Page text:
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Stuart R
(Scunnered) - F

Locale: Scotland
Re: Re: Re: Moment in Cuben on 09/08/2011 15:01:04 MDT Print View

What's the fixation with Cuben?

Any enclosed tent is prone to condensation in the 'wrong' conditions regardless of the fabic that it's made from, and since 'misting' is mainly that condentation on the inside getting knocked off by extremely big raindrops on the outside, I doubt that a Cuben tent will 'mist' any less than one made from good silnylon.

Dave U
(FamilyGuy) - F

Locale: Rockies
Re: Re: Moment in Cuben on 09/08/2011 16:36:46 MDT Print View

"Actually somewhere between 5 and 5 1/2 ounces lighter for canopy replacement. That's a little more than a half cup of water or maybe 3 granola bars. I've said it before (and I'll say it again), in a loaded pack no one can tell the difference of a few ounces. Call me a heretic."

+1 The voice of reason.

Andy F
(AndyF) - M

Locale: Midwest/Midatlantic
Moment on 09/09/2011 00:19:11 MDT Print View

If you're planning on using the Moment with a liner, misting and condensation aren't much of a concern. I rarely use the Moment's liner. My down bag has good DWR, and I didn't notice the drops from dripping condensation (knocked off by rain from Irene) until the morning when I woke up and saw them on the outside of my bag. I simply shook them off the bag. I haven't experienced misting, or at least I haven't noticed it.

I added two additional stakes and guylines to the main pole and use them if I expect anything more than a strong breeze. I also use the 8" Easton stakes (2 = 1 oz), as the 6" ones are a little short for soft forest soil.

Edited by AndyF on 09/09/2011 00:23:38 MDT.

Ty Ty
(TylerD)

Locale: SE US
Re: Re: Re: Re: Moment in Cuben on 09/09/2011 07:44:54 MDT Print View

I'm not really fixated on cuben other than it appears to be superior to silnylon in every category except cost.

Since I can technically afford whatever tent I want (although I don't like to waste money)...I keep thinking, in order to cut the cost in half, do I want to accept the fact that my tent will be made out of a material that absorbs water, sags when wet, has potential for water to go through it (misting), and is heavier than other materials available? (silnylon)

Or do I just want to pony up for a material that appears to be superior in every way except cost? (cuben)

Edited by TylerD on 09/09/2011 07:46:43 MDT.

Stuart R
(Scunnered) - F

Locale: Scotland
Re: Re: Re: Re: Re: Moment in Cuben on 09/09/2011 08:57:49 MDT Print View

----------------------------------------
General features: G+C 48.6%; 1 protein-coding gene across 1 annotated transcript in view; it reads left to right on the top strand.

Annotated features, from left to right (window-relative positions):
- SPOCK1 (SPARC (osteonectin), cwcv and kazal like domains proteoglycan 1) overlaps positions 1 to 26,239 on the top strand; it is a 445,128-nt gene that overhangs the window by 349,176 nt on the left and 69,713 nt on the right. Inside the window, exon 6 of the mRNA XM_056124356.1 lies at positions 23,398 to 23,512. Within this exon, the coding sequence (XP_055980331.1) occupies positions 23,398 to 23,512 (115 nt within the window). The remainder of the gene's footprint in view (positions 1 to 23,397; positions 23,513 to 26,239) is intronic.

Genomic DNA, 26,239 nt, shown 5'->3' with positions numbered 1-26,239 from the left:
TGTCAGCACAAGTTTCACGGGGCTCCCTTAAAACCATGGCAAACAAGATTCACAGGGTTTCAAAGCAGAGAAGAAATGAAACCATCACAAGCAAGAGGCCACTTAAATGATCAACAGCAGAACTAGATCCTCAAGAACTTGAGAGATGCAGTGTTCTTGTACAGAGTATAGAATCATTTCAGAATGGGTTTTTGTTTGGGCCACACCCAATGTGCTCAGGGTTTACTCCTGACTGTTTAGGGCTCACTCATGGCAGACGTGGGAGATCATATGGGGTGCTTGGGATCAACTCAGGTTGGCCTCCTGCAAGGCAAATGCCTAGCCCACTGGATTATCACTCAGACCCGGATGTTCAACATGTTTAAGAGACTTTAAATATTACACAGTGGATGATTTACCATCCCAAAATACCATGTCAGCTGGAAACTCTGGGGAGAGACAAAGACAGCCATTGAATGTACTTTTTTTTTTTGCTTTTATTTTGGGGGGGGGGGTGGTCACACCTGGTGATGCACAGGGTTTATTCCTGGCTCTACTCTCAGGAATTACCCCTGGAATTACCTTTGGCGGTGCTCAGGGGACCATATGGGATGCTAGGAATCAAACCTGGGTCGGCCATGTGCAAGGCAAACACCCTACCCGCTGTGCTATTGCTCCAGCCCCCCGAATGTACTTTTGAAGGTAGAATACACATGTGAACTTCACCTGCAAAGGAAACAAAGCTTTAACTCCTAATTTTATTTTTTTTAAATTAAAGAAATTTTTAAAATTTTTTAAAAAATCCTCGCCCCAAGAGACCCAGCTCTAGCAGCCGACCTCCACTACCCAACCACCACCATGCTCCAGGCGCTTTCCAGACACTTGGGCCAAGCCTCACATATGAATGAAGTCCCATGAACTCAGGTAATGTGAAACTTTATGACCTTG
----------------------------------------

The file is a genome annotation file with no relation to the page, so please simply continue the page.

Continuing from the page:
Silnylon does sag when wet, but adjusting a few guy lines is not that onerous.
However I disagree that silnylon absorbs water, or that water can pass through it (unless you are camping in a hurricane, in which case you will have other worries).
Look up Richards hydrostatic testing thread.

Franco Darioli
(Franco) - M

Locale: Melbourne
Tarptent Moment versus Zpacks Hexamid Solo-Plus on 09/09/2011 16:20:12 MDT Print View

"material that appears to be superior in every way"

Appear is the operative word.
It may remain that to you but I am convinced that once folk get over the initial buzz maybe some will see that no fabric can be best for all in every situation.
(this happened with spinnaker,Epic, eVent and various proprietary fabrics that have come and gone and will keep happening with every new fabric)
For example you will still will get misting ,probably more so than fabrics that absorb water .
If you like to spend some time inside the tent under the sun (afternoon nap or just to be away from insects and the sun) I am convinced that Cuben will be a lot less "superior" than silnylon.
Some , like me , also prefer a bit more privacy inside a shelter, so here again , to me, silnylon is better.
Also do keep in mind that silnylon has been used in tents for over 30 years so it may not be as bad as you think.
No doubt more manufacturers will use it at least as an experiment for a few runs but I don't expect any major player to switch entirely to it.

BTW, my comment has nothing to do with the shelter you should choose.
I use one and played with the other and I cannot see any similarities.
By that I mean that if you like one you probably will not like the other.


Franco

Edited by Franco on 09/09/2011 19:00:10 MDT.

Arnold Levin
(surf1div1) - MLife

Locale: Southern California
Tarptent Moment vs. Hexamid discussion on 09/10/2011 23:16:59 MDT Print View

Well, I went through the same quandry as the OP and tried out the Moment (thanks to Henry) while awaiting my Sublite 2010. I own the Sublite and it's been a decent kit for a shelter and while I didn't experience a whole lot of rain over the year that I've owned it, I thought I would add my perspective for your consideration. The Tarptent is a great tent in it's simplicity. As stated, I tried out the Moment and it's so easy to setup. My Sublite is pretty comparable to the Moment and I would give the nod to the Moment for ease of setup. It's almost freestanding in relation to the Hexamid, and obviously takes much less time to setup.